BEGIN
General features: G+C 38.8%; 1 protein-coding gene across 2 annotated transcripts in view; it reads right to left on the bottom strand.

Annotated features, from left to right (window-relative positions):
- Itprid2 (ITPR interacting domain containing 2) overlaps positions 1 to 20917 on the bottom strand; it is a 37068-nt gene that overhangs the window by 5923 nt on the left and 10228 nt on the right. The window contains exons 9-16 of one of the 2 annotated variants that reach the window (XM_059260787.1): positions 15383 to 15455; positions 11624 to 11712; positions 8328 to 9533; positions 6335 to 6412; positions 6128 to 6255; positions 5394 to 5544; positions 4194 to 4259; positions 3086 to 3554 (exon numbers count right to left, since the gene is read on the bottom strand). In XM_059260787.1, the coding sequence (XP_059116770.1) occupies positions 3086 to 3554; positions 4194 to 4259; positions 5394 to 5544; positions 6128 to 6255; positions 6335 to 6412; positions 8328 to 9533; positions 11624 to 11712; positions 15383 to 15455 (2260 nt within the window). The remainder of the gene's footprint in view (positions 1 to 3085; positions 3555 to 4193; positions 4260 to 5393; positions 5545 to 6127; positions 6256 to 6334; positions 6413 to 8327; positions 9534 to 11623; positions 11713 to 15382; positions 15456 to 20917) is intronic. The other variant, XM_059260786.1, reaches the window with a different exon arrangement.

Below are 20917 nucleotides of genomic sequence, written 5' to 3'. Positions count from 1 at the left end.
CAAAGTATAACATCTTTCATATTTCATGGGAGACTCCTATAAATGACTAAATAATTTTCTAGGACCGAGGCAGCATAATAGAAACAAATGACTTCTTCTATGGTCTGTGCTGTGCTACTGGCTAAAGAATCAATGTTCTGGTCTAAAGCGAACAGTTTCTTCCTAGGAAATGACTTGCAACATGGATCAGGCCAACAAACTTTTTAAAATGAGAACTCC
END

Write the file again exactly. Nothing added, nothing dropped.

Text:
General features: G+C 38.8%; 1 protein-coding gene across 2 annotated transcripts in view; it reads right to left on the bottom strand.

Annotated features, from left to right (window-relative positions):
- Itprid2 (ITPR interacting domain containing 2) overlaps positions 1 to 20917 on the bottom strand; it is a 37068-nt gene that overhangs the window by 5923 nt on the left and 10228 nt on the right. The window contains exons 9-16 of one of the 2 annotated variants that reach the window (XM_059260787.1): positions 15383 to 15455; positions 11624 to 11712; positions 8328 to 9533; positions 6335 to 6412; positions 6128 to 6255; positions 5394 to 5544; positions 4194 to 4259; positions 3086 to 3554 (exon numbers count right to left, since the gene is read on the bottom strand). In XM_059260787.1, the coding sequence (XP_059116770.1) occupies positions 3086 to 3554; positions 4194 to 4259; positions 5394 to 5544; positions 6128 to 6255; positions 6335 to 6412; positions 8328 to 9533; positions 11624 to 11712; positions 15383 to 15455 (2260 nt within the window). The remainder of the gene's footprint in view (positions 1 to 3085; positions 3555 to 4193; positions 4260 to 5393; positions 5545 to 6127; positions 6256 to 6334; positions 6413 to 8327; positions 9534 to 11623; positions 11713 to 15382; positions 15456 to 20917) is intronic. The other variant, XM_059260786.1, reaches the window with a different exon arrangement.

Below are 20917 nucleotides of genomic sequence, written 5' to 3'. Positions count from 1 at the left end.
CAAAGTATAACATCTTTCATATTTCATGGGAGACTCCTATAAATGACTAAATAATTTTCTAGGACCGAGGCAGCATAATAGAAACAAATGACTTCTTCTATGGTCTGTGCTGTGCTACTGGCTAAAGAATCAATGTTCTGGTCTAAAGCGAACAGTTTCTTCCTAGGAAATGACTTGCAACATGGATCAGGCCAACAAACTTTTTAAAATGAGAACTCC